A lot of well-meaning politicians come through the Legislature, saying all the right things but rarely getting much done of any real substance. Nicholas Petris, a Democrat who represented the East Bay in the Assembly and Senate for 37 years and passed away Wednesday, was not one of those. He was a legislative giant one that our state is unlikely to see again, certainly not with term limits in place.
I was a reporter for a San Francisco TV station when I first saw Petris work his legislative magic. I had produced a series of stories about farmworkers' exposure to pesticides and its impact on their health and that of their unborn children. One farmworker baby I wrote about had been born without legs and arms devastating birth defects that his mother blamed on her exposure to agricultural chemicals while pregnant.
Petris introduced Senate Bill 950, the Birth Defect Prevention Act of 1984, a measure that, among other things, required chemical manufacturers to test their products for their potential health impacts on fetuses. Despite strong initial opposition from farmers, an important constituency that Central Valley Democrats relied upon to stay in office, Petris maneuvered the bill through the Legislature.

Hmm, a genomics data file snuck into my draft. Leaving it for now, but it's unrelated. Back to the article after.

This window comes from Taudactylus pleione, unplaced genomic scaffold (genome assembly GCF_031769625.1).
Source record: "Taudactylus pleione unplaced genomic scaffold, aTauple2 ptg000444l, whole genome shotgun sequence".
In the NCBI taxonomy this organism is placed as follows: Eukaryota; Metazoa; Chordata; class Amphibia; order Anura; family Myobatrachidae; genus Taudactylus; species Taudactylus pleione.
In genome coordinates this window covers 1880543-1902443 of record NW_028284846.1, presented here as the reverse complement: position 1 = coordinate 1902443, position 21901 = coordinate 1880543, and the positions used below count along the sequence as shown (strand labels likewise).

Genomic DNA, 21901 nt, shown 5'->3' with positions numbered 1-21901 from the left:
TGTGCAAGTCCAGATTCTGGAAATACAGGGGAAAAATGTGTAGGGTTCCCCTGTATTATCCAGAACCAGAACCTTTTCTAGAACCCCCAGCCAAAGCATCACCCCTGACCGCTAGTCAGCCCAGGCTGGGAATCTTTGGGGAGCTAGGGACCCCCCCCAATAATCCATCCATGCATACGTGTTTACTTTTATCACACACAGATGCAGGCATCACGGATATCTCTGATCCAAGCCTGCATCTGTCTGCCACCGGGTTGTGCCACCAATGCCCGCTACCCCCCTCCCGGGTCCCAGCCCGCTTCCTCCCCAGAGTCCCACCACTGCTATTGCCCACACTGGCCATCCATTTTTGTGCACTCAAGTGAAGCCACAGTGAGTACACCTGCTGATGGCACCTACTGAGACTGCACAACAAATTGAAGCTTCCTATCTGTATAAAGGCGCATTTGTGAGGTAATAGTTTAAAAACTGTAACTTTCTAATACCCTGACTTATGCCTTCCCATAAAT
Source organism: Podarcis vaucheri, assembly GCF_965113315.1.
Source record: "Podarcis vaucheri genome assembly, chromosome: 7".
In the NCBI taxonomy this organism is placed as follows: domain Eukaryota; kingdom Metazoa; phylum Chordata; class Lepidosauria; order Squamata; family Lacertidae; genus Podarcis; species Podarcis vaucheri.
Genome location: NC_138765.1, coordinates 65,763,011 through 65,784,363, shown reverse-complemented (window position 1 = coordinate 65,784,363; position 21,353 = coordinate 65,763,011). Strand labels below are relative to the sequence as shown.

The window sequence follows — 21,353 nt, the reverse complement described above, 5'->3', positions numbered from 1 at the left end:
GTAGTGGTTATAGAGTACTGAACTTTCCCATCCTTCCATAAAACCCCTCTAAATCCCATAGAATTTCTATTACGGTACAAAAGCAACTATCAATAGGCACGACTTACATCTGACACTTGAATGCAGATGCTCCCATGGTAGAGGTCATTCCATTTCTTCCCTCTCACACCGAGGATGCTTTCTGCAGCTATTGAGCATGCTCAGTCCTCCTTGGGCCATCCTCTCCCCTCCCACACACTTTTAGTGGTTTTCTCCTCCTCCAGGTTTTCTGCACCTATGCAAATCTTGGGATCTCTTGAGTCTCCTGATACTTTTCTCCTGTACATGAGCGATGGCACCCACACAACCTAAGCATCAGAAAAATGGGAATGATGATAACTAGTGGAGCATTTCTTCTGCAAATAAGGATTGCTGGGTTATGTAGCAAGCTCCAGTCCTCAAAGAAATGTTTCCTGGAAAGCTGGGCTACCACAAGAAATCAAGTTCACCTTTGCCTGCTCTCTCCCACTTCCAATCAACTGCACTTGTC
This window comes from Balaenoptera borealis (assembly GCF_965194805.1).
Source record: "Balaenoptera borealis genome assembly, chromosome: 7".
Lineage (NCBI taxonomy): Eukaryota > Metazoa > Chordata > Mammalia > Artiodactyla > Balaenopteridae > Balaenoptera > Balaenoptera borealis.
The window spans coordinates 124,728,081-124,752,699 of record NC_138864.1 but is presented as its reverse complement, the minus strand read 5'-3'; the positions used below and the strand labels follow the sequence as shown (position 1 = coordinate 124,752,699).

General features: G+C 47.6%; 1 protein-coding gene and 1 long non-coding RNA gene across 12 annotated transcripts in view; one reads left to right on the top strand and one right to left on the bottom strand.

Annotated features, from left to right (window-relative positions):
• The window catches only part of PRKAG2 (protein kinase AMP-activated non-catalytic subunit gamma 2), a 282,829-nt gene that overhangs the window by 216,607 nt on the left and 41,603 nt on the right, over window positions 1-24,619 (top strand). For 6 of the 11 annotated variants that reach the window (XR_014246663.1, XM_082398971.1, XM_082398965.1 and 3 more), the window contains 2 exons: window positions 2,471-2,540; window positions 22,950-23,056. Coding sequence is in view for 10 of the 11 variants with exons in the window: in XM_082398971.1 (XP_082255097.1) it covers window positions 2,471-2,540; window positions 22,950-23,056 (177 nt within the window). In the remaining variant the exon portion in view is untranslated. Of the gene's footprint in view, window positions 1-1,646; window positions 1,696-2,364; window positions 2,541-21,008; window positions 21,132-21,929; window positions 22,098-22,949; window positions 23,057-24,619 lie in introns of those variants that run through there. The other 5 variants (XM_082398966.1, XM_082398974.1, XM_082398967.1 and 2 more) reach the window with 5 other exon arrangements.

He didn't do it with money or intimidation but with intellect and a silver tongue. He was able to persuade farmers, particularly women in agriculture, that their interests did not always align with the chemical companies; that their health along with their workers was at risk. The bill passed and Gov. George Deukmejian signed it. It became a template for tougher pesticide regulation across the country.
Petris also authored the Lanterman-Petris-Short Act that barred the involuntary commitment of people with mental illness. He introduced the first bill to ban smoking in trains, buses and planes and the first that required children weighing less than 40 pounds to be in car seats. He wrote the law that created the Bay Conservation and Development Commission, credited with saving San Francisco Bay from endless fill schemes.
It helped that Petris looked like a senator handsome, tall, silver-haired, eloquent. But it was time in office the 37 years he spent developing a deep understanding of complicated issues, learning the intricacies of parliamentary procedure and building a reputation with his colleagues for intelligence and integrity that made him such an effective lawmaker.
In 1996, when Petris was forced out of office by term limits, his retirement party served as a wake for a bygone era, a time when public-spirited men and women made the Legislature a career. Sure, there were scoundrels and crooks in the Legislature before term limits. But there were principled statesmen, too, such as Nick Petris. The rapid turnover, the constant churning and the endless stream of rookie lawmakers that term limits engender make it extremely difficult I would argue, impossible to raise a new generation of legislative giants like Nick Petris.